Agile and CMMI

I wanted to talk about this issue a long time ago, but I didn’t have much to share with you.

My first trigger for this post was few months ago when Software Engineering Institute (SEI) of Carnegie Mellon University published a report under the name CMMI or Agile: Why not embrace both! which is a confirmation by CMMI authors that you can satisfy both requirements.

The report summarizes the history of both paradigms and why it is perceived that CMMI is waterfall while it isn’t. It also summarized the misconceptions in both ideas and how to overcome them. And it ends by a call for action for both practitioners and trainers to bridge the gap between both.

The report also addresses other issues such as:

  • The Origins of Agile Methods
  • The Origins of CMMI
  • Lack of Accurate Information
  • Terminology Difficulties
  • There Is Value in Both Paradigms
  • Challenges When Using Agile
  • Challenges When Using CMMI
  • Problems Not Solved by CMMI nor Agile

Yesterday, I have been in a 2-days workshop on the same issue where we have conducted some real life case studies to discover how we can come out with processes that satisfy both, and get useful feedback from experts in both schools.

If I can summarize what I have learnt in those 2 days, it is that you have to be first convinced why you need Agile and why you need CMMI, and when you do, you will be able to select to which level you want to embrace each, and what are the practices that would "add value" to your organization (not only individual projects)

Finally, I would like to refer you to this 2 years old post by Jeff Sutherland in which he says that Scrum supports CMMI level 5


Scrum for Team System

It is unlikely to find an agile software project not using JIRA, Subversion, CruiseControl, or some other agile productivity suites. One of the most commonly used suites in Microsoft Environment is Team Foundation Server which combines Source Control, Task Planning, Testing, Bug and Issue Tracking, a Build Server, and a Dashboard interface to share documents and ideas in a wiki-like manner.

TFS has an out-of-the-box process template for agile projects, but this template is not fully compliant with Scrum. Since TFS is open for any custom process template, some vendors have provided free templates for Scrum.

The first effort in this area was Scrum for Team System by Conchango. Then a group of VSTS MVPs created a light-weight process template that is easier to install and configure which makes it more appropriate for small projects with small teams.The latest one is eScrum which is provided by Microsoft but as an additional download.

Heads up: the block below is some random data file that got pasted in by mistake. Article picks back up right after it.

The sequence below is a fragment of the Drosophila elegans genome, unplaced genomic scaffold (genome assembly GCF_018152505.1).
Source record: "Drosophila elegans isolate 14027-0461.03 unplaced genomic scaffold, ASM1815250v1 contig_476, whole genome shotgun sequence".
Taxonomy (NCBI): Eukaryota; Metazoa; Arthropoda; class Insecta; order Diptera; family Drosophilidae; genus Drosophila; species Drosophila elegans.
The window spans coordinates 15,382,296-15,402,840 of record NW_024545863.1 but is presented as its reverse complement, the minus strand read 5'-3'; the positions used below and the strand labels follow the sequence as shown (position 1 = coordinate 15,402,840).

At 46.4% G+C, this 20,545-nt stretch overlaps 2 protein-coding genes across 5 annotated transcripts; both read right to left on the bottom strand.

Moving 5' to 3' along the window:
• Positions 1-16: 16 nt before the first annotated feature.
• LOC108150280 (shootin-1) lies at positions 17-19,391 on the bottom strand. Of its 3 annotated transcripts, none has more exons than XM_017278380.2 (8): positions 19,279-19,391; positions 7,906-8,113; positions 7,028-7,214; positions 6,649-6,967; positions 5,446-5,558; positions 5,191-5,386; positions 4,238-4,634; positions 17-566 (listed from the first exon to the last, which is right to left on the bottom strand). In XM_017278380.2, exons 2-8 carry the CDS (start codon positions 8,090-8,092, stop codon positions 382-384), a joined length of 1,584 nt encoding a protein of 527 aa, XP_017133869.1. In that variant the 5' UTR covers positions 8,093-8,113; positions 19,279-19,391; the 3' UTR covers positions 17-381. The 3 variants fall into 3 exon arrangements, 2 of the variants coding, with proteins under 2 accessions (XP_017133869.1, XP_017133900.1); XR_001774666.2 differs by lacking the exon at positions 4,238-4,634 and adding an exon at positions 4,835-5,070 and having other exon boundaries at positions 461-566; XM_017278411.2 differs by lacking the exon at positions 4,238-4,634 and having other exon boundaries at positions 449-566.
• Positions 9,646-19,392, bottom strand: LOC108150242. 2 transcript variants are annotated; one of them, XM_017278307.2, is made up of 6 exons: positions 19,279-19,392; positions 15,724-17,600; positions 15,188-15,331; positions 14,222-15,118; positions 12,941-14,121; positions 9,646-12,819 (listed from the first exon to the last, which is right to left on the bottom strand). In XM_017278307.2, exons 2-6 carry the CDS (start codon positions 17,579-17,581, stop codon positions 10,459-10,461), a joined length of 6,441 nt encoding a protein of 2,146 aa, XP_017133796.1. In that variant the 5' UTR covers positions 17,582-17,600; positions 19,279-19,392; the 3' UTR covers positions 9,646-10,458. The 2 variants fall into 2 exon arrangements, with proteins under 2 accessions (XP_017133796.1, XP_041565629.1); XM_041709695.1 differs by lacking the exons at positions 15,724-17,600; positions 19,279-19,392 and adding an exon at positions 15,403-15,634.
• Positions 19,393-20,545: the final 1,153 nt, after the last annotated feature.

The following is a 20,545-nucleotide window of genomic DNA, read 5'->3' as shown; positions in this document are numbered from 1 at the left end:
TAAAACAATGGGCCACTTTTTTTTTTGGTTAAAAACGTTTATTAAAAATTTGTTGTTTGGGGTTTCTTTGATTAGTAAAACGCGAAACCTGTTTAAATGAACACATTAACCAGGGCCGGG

It was also convenient to view the sprint tasks in the form of task board with drag-n-drop capabilities to move tasks between panes. Conchango also had provided Task Board for Team System but it is commercial with one month free trial.

I personally prefer using the TFS integration with MS Office to add tasks in Excel with a running sum of used capacity and then post the tasks to TFS at once. There are many other uses for showing tasks in Excel like conditional formatting of cells to indicate different states, severity, priority and so on.

I have failed a sprint!

Welcome back everyone. I have been busy for the last month working hard trying to achieve a substantial success in this sprint as it had a special value to me; first, because it came after a long time of being idle, and second, because we had just resolved some external issues that held us back in the previous sprints.

At the beginning of the sprint we went through with a high velocity without the need for any overtime nor affecting quality which impressed me and later we had some tasks that required additional efforts than expected so we started losing velocity. We were still inline with the optimal burn-down but not for long.

I was still convinced that the remaining tasks can be squeezed in the final few days of the sprint. So we kept the hard work crossing our fingers to finish on time. Unfortunately, we had to extend the sprint for one day, ignore some features, jeopardize quality, and finally (as expected), the final build was rejected.

It is hard to admit the failure, but the bitterness of failure is the medicine that heals your weaknesses, and our sprint retrospective was really fruitful and full of lessons learned, so here are some:

  1. Pairing of tasks does not always result in dividing the effort (the famous example: nine women cannot give birth to a baby in one month).
  2. Instead of pairing, you can divide tasks into smaller ones, which have more benefits; more accurate estimation, a checklist to define what’s is meant by “done”, and less dependency of tasks.
  3. It is better to be pessimistic in you estimation till your team proves otherwise than to commit to what you are not 100% sure you can achieve.

And my personal lesson I learned was:

  1. It feels good to be superman, but it feels worse if you fails to prove it.

Planning Poker Cards

If you don’t know what are planning poker cards are, it is one of the nice ways used by Agile teams to estimate the effort of a user story, as the whole team of developers are involved in estimating the effort, not only managers.

If that estimation is done manually, you can have funny cases like these, so some would recommend doing it using cards. I personally think that a nice deck of regular poker cards would do the job, but they might not be as interesting as the Agile version.

You can also play the planning game online here which is brought to you by agile consultants and trainers at Mountain Goat Software.